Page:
Protect yourself from a liability claim


Question from Amelia P. from Fishers:

I saw someone take a spill at my daughter’s graduation party last weekend. They were OK, but it got me worried about what I would be on the hook for if they were seriously injured. What’s the best approach to protect my family from this issue?


Response from Jamie Ianigro:

Thanks for your note Amelia. What you are asking about is a liability issue. If someone is injured on your property, you would be liable. Best case scenario is a minor injury that is easily remedied. The worst case scenario is a death or major injury that requires specialized care for the rest of that person’s life. You would be liable for the cost regardless of which scenario you end up with.

Luckily for most, a homeowner’s (or renter’s) insurance policy provides liability coverage to protect you from scenarios just like the above. Is the amount of coverage that is automatically included in your policy enough, though? That is a question that I highly recommend posing to your independent insurance agent, but my approach is that it is not.

We like to look at the coverage options available as adequate, good, and best.

“adequate” coverage is what you automatically get with any policy. The department of insurance has your back and won’t let sneaky agents drop coverages like this to manipulate the total cost of the policy. This means, at worst, you have adequate coverage when you buy a homeowner’s or renter’s policy. People stick with adequate coverage because they’re not afraid of the added risk, they don’t know about the added risk, or protecting their assets from that added risk is not worth the small added cost of increased liability limits.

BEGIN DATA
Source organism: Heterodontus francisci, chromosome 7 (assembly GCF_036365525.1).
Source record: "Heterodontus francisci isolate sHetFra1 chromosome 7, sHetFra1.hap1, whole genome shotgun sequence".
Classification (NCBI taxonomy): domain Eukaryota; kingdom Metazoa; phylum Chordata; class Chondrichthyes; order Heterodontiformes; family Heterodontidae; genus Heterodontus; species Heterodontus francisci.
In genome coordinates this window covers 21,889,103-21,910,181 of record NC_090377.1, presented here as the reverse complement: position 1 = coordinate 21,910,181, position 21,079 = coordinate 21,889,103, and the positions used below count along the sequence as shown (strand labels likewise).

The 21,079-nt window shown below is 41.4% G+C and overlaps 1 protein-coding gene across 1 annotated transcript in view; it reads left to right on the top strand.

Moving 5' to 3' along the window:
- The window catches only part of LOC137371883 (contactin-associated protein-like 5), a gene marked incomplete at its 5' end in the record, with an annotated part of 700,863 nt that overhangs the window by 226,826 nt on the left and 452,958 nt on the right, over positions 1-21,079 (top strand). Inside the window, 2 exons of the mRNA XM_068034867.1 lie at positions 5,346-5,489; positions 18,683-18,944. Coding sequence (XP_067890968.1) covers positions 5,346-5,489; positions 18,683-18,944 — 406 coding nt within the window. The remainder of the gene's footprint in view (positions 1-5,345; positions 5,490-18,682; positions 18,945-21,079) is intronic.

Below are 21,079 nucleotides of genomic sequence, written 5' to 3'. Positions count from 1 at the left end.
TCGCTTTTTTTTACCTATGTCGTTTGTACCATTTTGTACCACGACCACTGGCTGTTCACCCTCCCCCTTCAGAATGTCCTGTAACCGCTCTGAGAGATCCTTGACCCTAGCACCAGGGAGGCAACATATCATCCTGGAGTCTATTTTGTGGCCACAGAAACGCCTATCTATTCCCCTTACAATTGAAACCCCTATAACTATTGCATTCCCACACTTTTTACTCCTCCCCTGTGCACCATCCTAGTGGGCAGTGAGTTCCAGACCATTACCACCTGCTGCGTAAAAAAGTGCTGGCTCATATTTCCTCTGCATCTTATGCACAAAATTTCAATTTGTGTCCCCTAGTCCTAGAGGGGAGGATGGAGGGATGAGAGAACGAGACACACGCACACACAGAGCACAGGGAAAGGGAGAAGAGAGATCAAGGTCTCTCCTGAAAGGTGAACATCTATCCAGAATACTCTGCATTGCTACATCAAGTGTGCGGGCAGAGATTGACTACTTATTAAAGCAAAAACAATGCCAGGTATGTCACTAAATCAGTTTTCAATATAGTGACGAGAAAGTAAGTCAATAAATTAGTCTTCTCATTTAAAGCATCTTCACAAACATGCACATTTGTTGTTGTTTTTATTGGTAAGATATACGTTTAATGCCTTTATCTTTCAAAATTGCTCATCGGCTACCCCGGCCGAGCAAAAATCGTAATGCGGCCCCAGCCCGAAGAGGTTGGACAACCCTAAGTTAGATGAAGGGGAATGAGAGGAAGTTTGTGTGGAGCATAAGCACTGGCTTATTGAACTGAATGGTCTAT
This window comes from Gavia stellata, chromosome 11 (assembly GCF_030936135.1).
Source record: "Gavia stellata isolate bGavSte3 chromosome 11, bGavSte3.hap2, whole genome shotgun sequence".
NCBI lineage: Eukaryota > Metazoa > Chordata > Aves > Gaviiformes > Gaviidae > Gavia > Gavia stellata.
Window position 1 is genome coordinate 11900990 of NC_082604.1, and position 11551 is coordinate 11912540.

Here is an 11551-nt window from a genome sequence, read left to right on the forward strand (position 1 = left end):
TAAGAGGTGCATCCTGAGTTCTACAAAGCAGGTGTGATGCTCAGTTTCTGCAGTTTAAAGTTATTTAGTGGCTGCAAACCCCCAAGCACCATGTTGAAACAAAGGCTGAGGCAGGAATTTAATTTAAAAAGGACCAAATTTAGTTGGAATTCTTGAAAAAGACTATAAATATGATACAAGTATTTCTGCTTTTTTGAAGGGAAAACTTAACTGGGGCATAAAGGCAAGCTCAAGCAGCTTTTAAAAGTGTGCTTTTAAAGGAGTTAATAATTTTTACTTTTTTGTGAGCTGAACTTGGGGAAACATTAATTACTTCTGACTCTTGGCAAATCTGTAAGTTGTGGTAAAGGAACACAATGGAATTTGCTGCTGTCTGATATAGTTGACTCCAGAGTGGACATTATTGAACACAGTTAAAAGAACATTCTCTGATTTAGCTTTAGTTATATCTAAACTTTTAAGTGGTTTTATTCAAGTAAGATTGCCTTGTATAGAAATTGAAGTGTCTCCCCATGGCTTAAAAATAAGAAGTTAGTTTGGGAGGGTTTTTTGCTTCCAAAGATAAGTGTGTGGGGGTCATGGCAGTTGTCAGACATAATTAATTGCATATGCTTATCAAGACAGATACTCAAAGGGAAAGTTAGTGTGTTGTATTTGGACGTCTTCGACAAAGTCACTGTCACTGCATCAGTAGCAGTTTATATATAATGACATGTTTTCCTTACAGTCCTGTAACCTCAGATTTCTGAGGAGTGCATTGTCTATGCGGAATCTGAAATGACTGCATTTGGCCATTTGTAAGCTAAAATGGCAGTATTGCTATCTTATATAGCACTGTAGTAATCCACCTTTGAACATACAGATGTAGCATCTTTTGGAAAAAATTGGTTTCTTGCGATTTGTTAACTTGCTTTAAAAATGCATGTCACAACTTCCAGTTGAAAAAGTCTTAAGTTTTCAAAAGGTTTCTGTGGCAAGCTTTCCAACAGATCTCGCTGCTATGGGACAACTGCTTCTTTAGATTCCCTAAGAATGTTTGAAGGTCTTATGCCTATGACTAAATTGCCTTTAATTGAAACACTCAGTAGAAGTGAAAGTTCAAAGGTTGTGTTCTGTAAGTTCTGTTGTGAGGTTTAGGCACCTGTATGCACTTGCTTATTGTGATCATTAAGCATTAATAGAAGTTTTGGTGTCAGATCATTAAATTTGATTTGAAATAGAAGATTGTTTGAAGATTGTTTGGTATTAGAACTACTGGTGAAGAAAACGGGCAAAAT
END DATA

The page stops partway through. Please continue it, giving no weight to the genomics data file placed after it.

The “good” coverage is the baseline of what I would recommend to any person I speak to. You get increased liability protection and pay a small increase to the price of the policy. However, a $1,000,000 liability claim is painful with low limits and can still hurt with $500,000 to $750,000 liability limits. That’s why I always inform people about the “best” coverage option.

The “best” coverage option is liability from your homeowner’s policy covering the first $500,000 (varies depending on the carrier) of a loss and an umbrella policy stepping in to cover the remaining $500,000. You can get an umbrella policy in pretty much any amount you can imagine, but $1,000,000 is a great place to start. It also costs much less than you might imagine. There is no cost to being informed though. I highly recommend discussing this further with your independent insurance agent.


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